Once the lining was done, it was time for the running numbers. Again, Fox Transfers came into their own. I used a fine brush to guide each individual number into place, before gently dabbing excess water away with a cotton bud.

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Thoughts are now turning to weathering the models. My client requested a “slightly tired” finish, so I’ve been studying as many photos as I can lay my hands on to get a feel for how mainline coaching stock weathered in service. This is also an excuse for legitimately lounging about with a hot mug of tea, perusing lots of books!

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The publication of choice is currently Martyn Welch’s The Art of Weathering, published by Wild Swan. An excellent primer in the various techniques and tools required to achieve a realistic finish to scale models.

Currently, I am considering weathering the sides before I finally assemble the models. I can do the same for the roofs, ends and underframes. Once assembled, a unifying dusting can be applied if required.

I hope to document the process, so watch out for further posts.

I am a professional model-maker. I make models of all kinds, at all scales, and to all requirements. I currently have three more 7mm scale coaches and a 7mm scale locomotive in the queue for my workbench. Have a look at what I do over at my web site. You can also find me on Facebook: search for Heather Kay Modelmaker.

A little diversion

Having completed the Collett build, I decided to have a week or so just working on personal projects as a sort of break from railway models. I’ve got several very long term projects on the back burner—in fact, it’s getting a bit crowded back there—and just occasionally I shift one to the front for a bit to see if I can get it closer to completion.

One of those projects is a TSR2 diorama. The plan is to represent the first prototype XR219 sitting on the apron at A&AEE Boscombe Down, being prepared for its first flight towards the end of 1964. I have the aircraft, almost complete, just needing some final paint and the transfers applied. I have acquired some of the ancillary vehicles that are visible in documentary footage of the time. It is one of those vehicles I have been giving some attention this week.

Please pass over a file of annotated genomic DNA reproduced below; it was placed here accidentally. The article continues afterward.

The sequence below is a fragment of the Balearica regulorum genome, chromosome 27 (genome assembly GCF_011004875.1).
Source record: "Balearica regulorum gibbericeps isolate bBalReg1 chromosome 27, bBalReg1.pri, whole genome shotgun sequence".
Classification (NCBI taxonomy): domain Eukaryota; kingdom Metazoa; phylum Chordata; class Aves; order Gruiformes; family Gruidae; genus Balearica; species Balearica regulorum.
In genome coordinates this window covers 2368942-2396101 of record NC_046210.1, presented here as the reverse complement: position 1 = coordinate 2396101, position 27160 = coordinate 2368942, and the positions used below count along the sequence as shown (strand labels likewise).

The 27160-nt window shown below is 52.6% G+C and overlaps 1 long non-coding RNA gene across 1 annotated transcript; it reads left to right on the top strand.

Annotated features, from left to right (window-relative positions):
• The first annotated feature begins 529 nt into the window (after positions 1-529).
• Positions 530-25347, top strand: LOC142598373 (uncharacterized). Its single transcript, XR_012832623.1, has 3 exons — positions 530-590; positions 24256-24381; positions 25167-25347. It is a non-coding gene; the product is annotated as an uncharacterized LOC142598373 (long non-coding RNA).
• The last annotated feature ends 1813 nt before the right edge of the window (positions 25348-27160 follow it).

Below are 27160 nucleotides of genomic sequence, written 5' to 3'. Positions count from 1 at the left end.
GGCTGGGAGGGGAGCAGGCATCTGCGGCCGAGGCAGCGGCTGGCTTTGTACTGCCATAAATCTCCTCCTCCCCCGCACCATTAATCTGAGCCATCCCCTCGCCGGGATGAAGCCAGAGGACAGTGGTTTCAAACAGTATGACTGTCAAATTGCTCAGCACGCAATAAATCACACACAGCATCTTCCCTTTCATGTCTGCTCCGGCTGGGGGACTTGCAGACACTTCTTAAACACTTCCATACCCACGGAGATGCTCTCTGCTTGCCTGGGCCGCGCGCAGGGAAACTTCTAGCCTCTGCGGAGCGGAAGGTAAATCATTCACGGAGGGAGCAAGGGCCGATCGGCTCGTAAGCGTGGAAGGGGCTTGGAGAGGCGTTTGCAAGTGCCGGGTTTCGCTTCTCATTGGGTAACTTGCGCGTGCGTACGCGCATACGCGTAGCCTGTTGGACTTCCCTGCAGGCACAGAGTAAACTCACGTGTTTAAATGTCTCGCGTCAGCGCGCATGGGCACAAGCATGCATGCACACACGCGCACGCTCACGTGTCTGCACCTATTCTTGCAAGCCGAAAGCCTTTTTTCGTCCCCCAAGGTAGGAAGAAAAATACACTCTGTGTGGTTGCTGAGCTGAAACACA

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This is a Sentinel Mk1 aircraft tractor. It’s a 1/76th scale whitemetal cast kit from BW Models, and like the real thing weighs an absolute ton. You can see the paint is mostly complete, and I have fabricated a finer windscreen to replace the chunky frame in the kit.

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There’s a bit of paint detailing to do at the rear, to pick out lights and reflectors. Some protective varnish, some suitable transfers, and some subtle weathering, and this will be complete and can go back in its box until the diorama is created.

Just to give a sense of scale, here’s the highly-trained British penny doing the honours.

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Little Railways Need Little People

I spent yesterday painting figurines for the three coaches on my workbench. The models are meant to represent the condition they were in in the middle 1950s, and the client helped choose some suitable figures. There are about a dozen characters altogether. Here’s a selection.

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Bear in mind this James Dean lookalike is about 40mm in height.

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Yes, the paint is a bit rough in places, but the camera is a cruel taskmaster. Even working under a powerful magnifier, I couldn’t actually see some of these flaws. My other excuse—not that I need one—is the figures will be fitted inside a model railway coach, which doesn’t have any internal illumination. I think they’ll pass muster, even if my internal perfectionist complains.

I build models for people to make a living. Check out my web site where you can see more of the work I am doing, as well as past projects.

There it is!